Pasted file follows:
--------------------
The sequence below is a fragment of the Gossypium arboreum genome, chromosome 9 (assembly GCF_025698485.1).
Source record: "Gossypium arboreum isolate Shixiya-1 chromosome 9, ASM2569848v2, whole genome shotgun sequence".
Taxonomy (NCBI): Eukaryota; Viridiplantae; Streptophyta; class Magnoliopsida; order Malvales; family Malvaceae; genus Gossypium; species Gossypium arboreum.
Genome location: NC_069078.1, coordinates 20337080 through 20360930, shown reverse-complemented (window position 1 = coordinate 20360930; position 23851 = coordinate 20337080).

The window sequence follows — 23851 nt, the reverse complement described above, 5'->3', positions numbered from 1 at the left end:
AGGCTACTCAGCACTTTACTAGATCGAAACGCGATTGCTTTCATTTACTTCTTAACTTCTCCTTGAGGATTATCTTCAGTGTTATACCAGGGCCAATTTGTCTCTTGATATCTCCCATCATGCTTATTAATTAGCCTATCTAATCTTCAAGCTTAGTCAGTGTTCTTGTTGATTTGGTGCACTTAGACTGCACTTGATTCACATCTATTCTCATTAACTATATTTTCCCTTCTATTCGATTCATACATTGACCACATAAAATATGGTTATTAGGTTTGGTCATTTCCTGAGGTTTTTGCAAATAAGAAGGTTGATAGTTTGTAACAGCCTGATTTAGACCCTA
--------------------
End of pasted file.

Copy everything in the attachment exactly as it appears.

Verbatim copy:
The sequence below is a fragment of the Gossypium arboreum genome, chromosome 9 (assembly GCF_025698485.1).
Source record: "Gossypium arboreum isolate Shixiya-1 chromosome 9, ASM2569848v2, whole genome shotgun sequence".
Taxonomy (NCBI): Eukaryota; Viridiplantae; Streptophyta; class Magnoliopsida; order Malvales; family Malvaceae; genus Gossypium; species Gossypium arboreum.
Genome location: NC_069078.1, coordinates 20337080 through 20360930, shown reverse-complemented (window position 1 = coordinate 20360930; position 23851 = coordinate 20337080).

The window sequence follows — 23851 nt, the reverse complement described above, 5'->3', positions numbered from 1 at the left end:
AGGCTACTCAGCACTTTACTAGATCGAAACGCGATTGCTTTCATTTACTTCTTAACTTCTCCTTGAGGATTATCTTCAGTGTTATACCAGGGCCAATTTGTCTCTTGATATCTCCCATCATGCTTATTAATTAGCCTATCTAATCTTCAAGCTTAGTCAGTGTTCTTGTTGATTTGGTGCACTTAGACTGCACTTGATTCACATCTATTCTCATTAACTATATTTTCCCTTCTATTCGATTCATACATTGACCACATAAAATATGGTTATTAGGTTTGGTCATTTCCTGAGGTTTTTGCAAATAAGAAGGTTGATAGTTTGTAACAGCCTGATTTAGACCCTA